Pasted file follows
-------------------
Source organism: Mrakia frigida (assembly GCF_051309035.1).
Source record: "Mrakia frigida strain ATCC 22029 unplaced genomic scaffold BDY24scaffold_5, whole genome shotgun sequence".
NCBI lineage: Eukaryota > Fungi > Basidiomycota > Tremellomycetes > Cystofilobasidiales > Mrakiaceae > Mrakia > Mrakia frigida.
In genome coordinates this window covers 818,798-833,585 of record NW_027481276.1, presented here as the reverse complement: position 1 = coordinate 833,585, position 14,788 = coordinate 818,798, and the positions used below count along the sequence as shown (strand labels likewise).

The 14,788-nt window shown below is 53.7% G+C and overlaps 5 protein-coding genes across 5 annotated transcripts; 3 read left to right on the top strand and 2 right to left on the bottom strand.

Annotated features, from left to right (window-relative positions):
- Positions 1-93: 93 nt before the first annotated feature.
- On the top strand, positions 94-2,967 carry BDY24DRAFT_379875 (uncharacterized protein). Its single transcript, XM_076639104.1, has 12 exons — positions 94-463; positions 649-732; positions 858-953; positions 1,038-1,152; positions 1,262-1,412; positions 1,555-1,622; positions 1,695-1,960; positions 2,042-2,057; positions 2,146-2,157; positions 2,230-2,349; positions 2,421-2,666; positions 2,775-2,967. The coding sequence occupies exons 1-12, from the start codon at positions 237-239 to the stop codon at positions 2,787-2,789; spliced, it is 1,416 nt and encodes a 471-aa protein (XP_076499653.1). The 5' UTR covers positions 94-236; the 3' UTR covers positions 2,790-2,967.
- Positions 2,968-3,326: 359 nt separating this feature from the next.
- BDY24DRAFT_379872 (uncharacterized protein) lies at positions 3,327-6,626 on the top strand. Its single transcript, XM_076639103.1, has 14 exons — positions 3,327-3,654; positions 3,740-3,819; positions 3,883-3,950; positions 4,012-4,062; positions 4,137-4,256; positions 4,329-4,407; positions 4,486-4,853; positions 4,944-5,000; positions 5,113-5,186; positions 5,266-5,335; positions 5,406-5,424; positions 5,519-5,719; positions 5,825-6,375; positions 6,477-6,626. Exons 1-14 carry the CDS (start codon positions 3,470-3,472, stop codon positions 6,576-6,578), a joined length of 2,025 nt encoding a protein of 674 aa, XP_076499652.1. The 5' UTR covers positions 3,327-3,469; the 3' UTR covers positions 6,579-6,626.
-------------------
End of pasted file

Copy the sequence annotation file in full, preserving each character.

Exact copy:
Source organism: Mrakia frigida (assembly GCF_051309035.1).
Source record: "Mrakia frigida strain ATCC 22029 unplaced genomic scaffold BDY24scaffold_5, whole genome shotgun sequence".
NCBI lineage: Eukaryota > Fungi > Basidiomycota > Tremellomycetes > Cystofilobasidiales > Mrakiaceae > Mrakia > Mrakia frigida.
In genome coordinates this window covers 818,798-833,585 of record NW_027481276.1, presented here as the reverse complement: position 1 = coordinate 833,585, position 14,788 = coordinate 818,798, and the positions used below count along the sequence as shown (strand labels likewise).

The 14,788-nt window shown below is 53.7% G+C and overlaps 5 protein-coding genes across 5 annotated transcripts; 3 read left to right on the top strand and 2 right to left on the bottom strand.

Annotated features, from left to right (window-relative positions):
- Positions 1-93: 93 nt before the first annotated feature.
- On the top strand, positions 94-2,967 carry BDY24DRAFT_379875 (uncharacterized protein). Its single transcript, XM_076639104.1, has 12 exons — positions 94-463; positions 649-732; positions 858-953; positions 1,038-1,152; positions 1,262-1,412; positions 1,555-1,622; positions 1,695-1,960; positions 2,042-2,057; positions 2,146-2,157; positions 2,230-2,349; positions 2,421-2,666; positions 2,775-2,967. The coding sequence occupies exons 1-12, from the start codon at positions 237-239 to the stop codon at positions 2,787-2,789; spliced, it is 1,416 nt and encodes a 471-aa protein (XP_076499653.1). The 5' UTR covers positions 94-236; the 3' UTR covers positions 2,790-2,967.
- Positions 2,968-3,326: 359 nt separating this feature from the next.
- BDY24DRAFT_379872 (uncharacterized protein) lies at positions 3,327-6,626 on the top strand. Its single transcript, XM_076639103.1, has 14 exons — positions 3,327-3,654; positions 3,740-3,819; positions 3,883-3,950; positions 4,012-4,062; positions 4,137-4,256; positions 4,329-4,407; positions 4,486-4,853; positions 4,944-5,000; positions 5,113-5,186; positions 5,266-5,335; positions 5,406-5,424; positions 5,519-5,719; positions 5,825-6,375; positions 6,477-6,626. Exons 1-14 carry the CDS (start codon positions 3,470-3,472, stop codon positions 6,576-6,578), a joined length of 2,025 nt encoding a protein of 674 aa, XP_076499652.1. The 5' UTR covers positions 3,327-3,469; the 3' UTR covers positions 6,579-6,626.